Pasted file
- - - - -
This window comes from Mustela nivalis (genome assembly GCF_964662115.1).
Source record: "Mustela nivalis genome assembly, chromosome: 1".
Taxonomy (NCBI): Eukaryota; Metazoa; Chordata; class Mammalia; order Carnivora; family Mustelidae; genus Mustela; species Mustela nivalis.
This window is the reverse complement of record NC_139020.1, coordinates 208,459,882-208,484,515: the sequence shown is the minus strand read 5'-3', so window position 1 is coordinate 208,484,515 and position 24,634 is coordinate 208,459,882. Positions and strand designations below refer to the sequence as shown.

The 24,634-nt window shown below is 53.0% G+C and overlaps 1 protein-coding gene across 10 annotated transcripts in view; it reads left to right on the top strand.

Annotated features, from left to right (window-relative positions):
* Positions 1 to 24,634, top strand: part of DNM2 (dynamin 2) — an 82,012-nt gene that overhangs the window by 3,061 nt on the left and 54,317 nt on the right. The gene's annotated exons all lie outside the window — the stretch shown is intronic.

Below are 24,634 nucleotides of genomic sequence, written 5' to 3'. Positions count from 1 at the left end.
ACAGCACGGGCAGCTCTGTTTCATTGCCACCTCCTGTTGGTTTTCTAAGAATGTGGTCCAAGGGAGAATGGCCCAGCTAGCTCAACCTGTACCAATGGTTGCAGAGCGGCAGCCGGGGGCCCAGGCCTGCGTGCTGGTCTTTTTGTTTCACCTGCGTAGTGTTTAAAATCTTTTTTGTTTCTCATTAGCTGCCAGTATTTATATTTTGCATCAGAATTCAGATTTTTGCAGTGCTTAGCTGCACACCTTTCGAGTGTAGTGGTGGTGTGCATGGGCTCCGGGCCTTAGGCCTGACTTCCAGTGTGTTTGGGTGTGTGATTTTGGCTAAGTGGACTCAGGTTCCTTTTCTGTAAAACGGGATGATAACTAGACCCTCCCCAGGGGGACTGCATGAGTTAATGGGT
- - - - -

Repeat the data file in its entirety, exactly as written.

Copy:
This window comes from Mustela nivalis (genome assembly GCF_964662115.1).
Source record: "Mustela nivalis genome assembly, chromosome: 1".
Taxonomy (NCBI): Eukaryota; Metazoa; Chordata; class Mammalia; order Carnivora; family Mustelidae; genus Mustela; species Mustela nivalis.
This window is the reverse complement of record NC_139020.1, coordinates 208,459,882-208,484,515: the sequence shown is the minus strand read 5'-3', so window position 1 is coordinate 208,484,515 and position 24,634 is coordinate 208,459,882. Positions and strand designations below refer to the sequence as shown.

The 24,634-nt window shown below is 53.0% G+C and overlaps 1 protein-coding gene across 10 annotated transcripts in view; it reads left to right on the top strand.

Annotated features, from left to right (window-relative positions):
* Positions 1 to 24,634, top strand: part of DNM2 (dynamin 2) — an 82,012-nt gene that overhangs the window by 3,061 nt on the left and 54,317 nt on the right. The gene's annotated exons all lie outside the window — the stretch shown is intronic.

Below are 24,634 nucleotides of genomic sequence, written 5' to 3'. Positions count from 1 at the left end.
ACAGCACGGGCAGCTCTGTTTCATTGCCACCTCCTGTTGGTTTTCTAAGAATGTGGTCCAAGGGAGAATGGCCCAGCTAGCTCAACCTGTACCAATGGTTGCAGAGCGGCAGCCGGGGGCCCAGGCCTGCGTGCTGGTCTTTTTGTTTCACCTGCGTAGTGTTTAAAATCTTTTTTGTTTCTCATTAGCTGCCAGTATTTATATTTTGCATCAGAATTCAGATTTTTGCAGTGCTTAGCTGCACACCTTTCGAGTGTAGTGGTGGTGTGCATGGGCTCCGGGCCTTAGGCCTGACTTCCAGTGTGTTTGGGTGTGTGATTTTGGCTAAGTGGACTCAGGTTCCTTTTCTGTAAAACGGGATGATAACTAGACCCTCCCCAGGGGGACTGCATGAGTTAATGGGT